As food companies work towards revolutionizing the food industry, a food startup based in Israel, Meat-Tech 3D Ltd has ventured into 3D bioprinting. The company recently reported a major step towards achieving its vision of bringing slaughter-free meat to people’s plates. Using 3D, they successfully printed thin uniform meat tissue using stem cells.
This ranks as one of the company’s most important accomplishment so far and its sets the growing company on the path to attaining their multi-layer master plan for coming up with an industrial process for 3D printing and developing edible beef without killing animals. Dubbed ‘”project Carpaccio”, this experiment brings to awareness how Meat-Tech’s 3D printing procedures were able to successfully produce a thin layer of multiple cells that ended up merging to form tissues with fat and muscle.
According to Steven H. Lavin, Meat-Tech’s chairman, achievement of this important milestone at an earlier date that planned for is a major technological bonus for Meat-Tech and it brings them nearer to coming up with technology for producing slaughter-free meat -growing plants using printing technology. It’s also testament to the company’s capacity to print fat and muscle cells that produce tissue.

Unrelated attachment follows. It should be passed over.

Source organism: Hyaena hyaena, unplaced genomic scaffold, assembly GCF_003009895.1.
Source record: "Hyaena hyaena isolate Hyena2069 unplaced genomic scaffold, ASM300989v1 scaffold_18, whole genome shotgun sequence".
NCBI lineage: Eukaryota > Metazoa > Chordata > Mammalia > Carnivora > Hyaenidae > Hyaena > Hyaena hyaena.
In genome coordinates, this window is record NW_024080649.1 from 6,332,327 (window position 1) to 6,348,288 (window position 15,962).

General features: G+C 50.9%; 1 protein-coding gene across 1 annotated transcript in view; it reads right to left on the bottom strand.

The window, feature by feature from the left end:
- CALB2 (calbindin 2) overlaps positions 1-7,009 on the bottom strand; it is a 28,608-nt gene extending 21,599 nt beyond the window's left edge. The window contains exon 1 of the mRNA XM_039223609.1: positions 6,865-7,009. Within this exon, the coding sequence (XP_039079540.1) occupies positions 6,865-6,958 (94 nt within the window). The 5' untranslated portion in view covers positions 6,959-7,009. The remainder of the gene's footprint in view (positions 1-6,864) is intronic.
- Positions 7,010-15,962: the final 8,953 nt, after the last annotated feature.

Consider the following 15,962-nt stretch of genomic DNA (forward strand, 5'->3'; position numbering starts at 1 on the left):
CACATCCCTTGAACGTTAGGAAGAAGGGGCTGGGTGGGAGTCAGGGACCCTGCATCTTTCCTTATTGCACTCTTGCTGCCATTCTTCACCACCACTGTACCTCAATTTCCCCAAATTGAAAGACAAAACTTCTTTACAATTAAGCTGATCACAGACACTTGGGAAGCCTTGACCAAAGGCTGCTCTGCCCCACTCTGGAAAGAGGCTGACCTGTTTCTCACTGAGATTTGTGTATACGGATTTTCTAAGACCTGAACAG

This lab produced carpaccio -like meat demonstrates Meat-Tech’s capability to separate stem cells into fat and muscle cells which finally allows for the breakdown of muscle fibers and fat tissues as it happens in real animals. This experiment also displays the startup’s bio-ink materials used on cells for making the tissue-like formation. Meat-Tech’s 3D bioprinting has the ability to organize cells with a rather high degree of accuracy and in a manner that fosters the cells to stick and merge together.
Several other companies just like Meat-Tech have come out to experiment with bioprinting technologies for the production of lab-grown edible meat that is slaughter-free. In Israel for instance, SavorEat and Aleph farms are experimenting with bioprinting. SavorEat has raised $3 million through funding plus a possibility for an additional $1 million investment for this technological advancement while Aleph Farms has plans to experiment with bioprinting of meat in space.